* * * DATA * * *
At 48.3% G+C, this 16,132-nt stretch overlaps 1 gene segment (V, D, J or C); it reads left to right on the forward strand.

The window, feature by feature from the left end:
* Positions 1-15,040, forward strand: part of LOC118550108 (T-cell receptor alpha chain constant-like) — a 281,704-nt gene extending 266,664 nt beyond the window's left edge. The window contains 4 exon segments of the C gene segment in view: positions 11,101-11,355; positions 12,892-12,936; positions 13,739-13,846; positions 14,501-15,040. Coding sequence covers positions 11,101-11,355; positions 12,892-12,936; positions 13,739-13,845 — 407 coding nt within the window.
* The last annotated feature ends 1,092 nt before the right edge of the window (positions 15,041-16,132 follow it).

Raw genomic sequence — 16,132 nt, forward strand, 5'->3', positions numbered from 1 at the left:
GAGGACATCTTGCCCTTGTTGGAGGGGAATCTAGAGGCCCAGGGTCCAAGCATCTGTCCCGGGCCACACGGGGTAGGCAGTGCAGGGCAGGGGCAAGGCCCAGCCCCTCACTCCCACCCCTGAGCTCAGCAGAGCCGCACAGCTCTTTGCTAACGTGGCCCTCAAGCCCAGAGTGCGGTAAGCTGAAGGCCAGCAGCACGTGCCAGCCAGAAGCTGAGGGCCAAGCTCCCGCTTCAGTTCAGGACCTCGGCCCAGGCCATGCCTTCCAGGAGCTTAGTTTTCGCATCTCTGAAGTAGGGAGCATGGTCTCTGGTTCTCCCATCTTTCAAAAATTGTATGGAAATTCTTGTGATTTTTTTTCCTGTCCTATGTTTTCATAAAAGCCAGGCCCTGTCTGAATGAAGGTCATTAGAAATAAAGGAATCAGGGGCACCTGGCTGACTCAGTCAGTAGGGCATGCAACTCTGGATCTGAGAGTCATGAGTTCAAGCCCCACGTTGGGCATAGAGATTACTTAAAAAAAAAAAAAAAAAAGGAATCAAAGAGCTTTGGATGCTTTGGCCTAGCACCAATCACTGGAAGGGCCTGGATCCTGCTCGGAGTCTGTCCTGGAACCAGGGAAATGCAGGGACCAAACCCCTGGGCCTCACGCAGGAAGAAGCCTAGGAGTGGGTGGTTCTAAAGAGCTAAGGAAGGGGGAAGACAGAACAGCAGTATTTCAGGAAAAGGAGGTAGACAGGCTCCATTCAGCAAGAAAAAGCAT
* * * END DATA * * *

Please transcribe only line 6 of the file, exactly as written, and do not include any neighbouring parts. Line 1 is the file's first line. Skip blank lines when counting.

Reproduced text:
GAGGACATCTTGCCCTTGTTGGAGGGGAATCTAGAGGCCCAGGGTCCAAGCATCTGTCCCGGGCCACACGGGGTAGGCAGTGCAGGGCAGGGGCAAGGCCCAGCCCCTCACTCCCACCCCTGAGCTCAGCAGAGCCGCACAGCTCTTTGCTAACGTGGCCCTCAAGCCCAGAGTGCGGTAAGCTGAAGGCCAGCAGCACGTGCCAGCCAGAAGCTGAGGGCCAAGCTCCCGCTTCAGTTCAGGACCTCGGCCCAGGCCATGCCTTCCAGGAGCTTAGTTTTCGCATCTCTGAAGTAGGGAGCATGGTCTCTGGTTCTCCCATCTTTCAAAAATTGTATGGAAATTCTTGTGATTTTTTTTCCTGTCCTATGTTTTCATAAAAGCCAGGCCCTGTCTGAATGAAGGTCATTAGAAATAAAGGAATCAGGGGCACCTGGCTGACTCAGTCAGTAGGGCATGCAACTCTGGATCTGAGAGTCATGAGTTCAAGCCCCACGTTGGGCATAGAGATTACTTAAAAAAAAAAAAAAAAAAGGAATCAAAGAGCTTTGGATGCTTTGGCCTAGCACCAATCACTGGAAGGGCCTGGATCCTGCTCGGAGTCTGTCCTGGAACCAGGGAAATGCAGGGACCAAACCCCTGGGCCTCACGCAGGAAGAAGCCTAGGAGTGGGTGGTTCTAAAGAGCTAAGGAAGGGGGAAGACAGAACAGCAGTATTTCAGGAAAAGGAGGTAGACAGGCTCCATTCAGCAAGAAAAAGCAT